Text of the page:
16 Better is the little that the righteous has
than the abundance of many wicked.
17 For the arms of the wicked shall be broken,
but the Lord upholds the righteous.

18 The Lord knows the days of the blameless,
and their heritage will remain forever;
19 they are not put to shame in evil times;
in the days of famine they have abundance.

20 But the wicked will perish;
the enemies of the Lord are like the glory of the pastures;
they vanish—like smoke they vanish away.

21 The wicked borrows but does not pay back,
but the righteous is generous and gives;
22 for those blessed by the Lord shall inherit the land,
but those cursed by him shall be cut off.

23 The steps of a man are established by the Lord,
when he delights in his way;
24 though he fall, he shall not be cast headlong,
for the Lord upholds his hand.

25 I have been young, and now am old,
yet I have not seen the righteous forsaken
or his children begging for bread.
26 He is ever lending generously,
and his children become a blessing.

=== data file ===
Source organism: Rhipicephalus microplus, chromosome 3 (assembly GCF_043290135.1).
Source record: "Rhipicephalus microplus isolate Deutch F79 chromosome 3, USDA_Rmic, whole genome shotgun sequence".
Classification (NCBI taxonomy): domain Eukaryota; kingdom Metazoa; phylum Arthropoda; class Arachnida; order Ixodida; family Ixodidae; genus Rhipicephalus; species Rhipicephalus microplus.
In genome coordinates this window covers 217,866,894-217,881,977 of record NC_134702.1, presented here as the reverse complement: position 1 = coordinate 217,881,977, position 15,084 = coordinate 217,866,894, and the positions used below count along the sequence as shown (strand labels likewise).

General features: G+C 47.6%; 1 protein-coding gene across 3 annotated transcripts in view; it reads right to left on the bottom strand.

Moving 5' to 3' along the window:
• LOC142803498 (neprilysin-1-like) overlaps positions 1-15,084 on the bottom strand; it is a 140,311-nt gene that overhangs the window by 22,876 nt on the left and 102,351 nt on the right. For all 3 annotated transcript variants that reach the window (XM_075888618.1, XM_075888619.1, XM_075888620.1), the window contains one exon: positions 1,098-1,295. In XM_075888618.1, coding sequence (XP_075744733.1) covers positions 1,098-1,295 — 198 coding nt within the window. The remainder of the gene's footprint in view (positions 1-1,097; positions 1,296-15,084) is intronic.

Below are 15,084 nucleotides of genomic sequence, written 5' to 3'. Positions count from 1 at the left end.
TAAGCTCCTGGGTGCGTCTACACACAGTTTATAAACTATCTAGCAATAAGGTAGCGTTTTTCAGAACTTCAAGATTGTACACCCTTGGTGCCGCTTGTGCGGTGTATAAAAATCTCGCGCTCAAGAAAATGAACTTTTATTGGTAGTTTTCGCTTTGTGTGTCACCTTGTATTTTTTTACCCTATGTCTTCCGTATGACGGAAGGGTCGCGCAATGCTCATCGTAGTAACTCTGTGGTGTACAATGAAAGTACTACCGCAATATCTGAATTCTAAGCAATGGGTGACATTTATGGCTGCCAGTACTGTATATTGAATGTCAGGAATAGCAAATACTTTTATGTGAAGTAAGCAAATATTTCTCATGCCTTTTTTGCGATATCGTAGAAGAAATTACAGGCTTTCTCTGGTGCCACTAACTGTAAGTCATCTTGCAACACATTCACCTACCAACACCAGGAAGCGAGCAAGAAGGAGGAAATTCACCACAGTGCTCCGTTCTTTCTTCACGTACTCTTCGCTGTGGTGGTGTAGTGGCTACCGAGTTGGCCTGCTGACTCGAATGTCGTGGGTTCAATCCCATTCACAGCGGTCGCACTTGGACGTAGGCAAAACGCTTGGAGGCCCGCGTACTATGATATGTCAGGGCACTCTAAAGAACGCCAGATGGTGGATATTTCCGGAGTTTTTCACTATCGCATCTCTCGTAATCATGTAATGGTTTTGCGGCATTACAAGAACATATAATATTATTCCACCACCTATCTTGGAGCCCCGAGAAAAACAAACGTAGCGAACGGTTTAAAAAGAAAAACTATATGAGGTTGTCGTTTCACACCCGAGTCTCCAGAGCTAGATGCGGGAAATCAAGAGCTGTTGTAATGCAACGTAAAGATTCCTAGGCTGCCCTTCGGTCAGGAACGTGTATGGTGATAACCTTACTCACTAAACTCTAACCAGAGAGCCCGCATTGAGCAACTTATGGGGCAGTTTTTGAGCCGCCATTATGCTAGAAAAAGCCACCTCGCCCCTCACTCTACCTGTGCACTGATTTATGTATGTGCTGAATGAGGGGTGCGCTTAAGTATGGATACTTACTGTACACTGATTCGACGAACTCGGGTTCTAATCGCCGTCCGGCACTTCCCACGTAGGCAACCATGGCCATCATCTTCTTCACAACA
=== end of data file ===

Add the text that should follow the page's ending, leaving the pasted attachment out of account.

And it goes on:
27 Turn away from evil and do good;
so shall you dwell forever.
28 For the Lord loves justice;
he will not forsake his saints.
They are preserved forever,
but the children of the wicked shall be cut off.
29 The righteous shall inherit the land
and dwell upon it forever.

30 The mouth of the righteous utters wisdom,
and his tongue speaks justice.
31 The law of his God is in his heart;
his steps do not slip.

32 The wicked watches for the righteous
and seeks to put him to death.
33 The Lord will not abandon him to his power
or let him be condemned when he is brought to trial.

34 Wait for the Lord and keep his way,
and he will exalt you to inherit the land;
you will look on when the wicked are cut off.

35 I have seen a wicked, ruthless man,
spreading himself like a green laurel tree.
36 But he passed away, and behold, he was no more;
though I sought him, he could not be found.

37 Mark the blameless and behold the upright,
for there is a future for the man of peace.
38 But transgressors shall be altogether destroyed;
the future of the wicked shall be cut off.

39 The salvation of the righteous is from the Lord;
he is their stronghold in the time of trouble.
40 The Lord helps them and delivers them;
he delivers them from the wicked and saves them,
because they take refuge in him.

53:1 Who has believed what he has heard from us?
And to whom has the arm of the Lord been revealed?
For he grew up before him like a young plant,
and like a root out of dry ground;
he had no form or majesty that we should look at him,
and no beauty that we should desire him.
He was despised and rejected by men;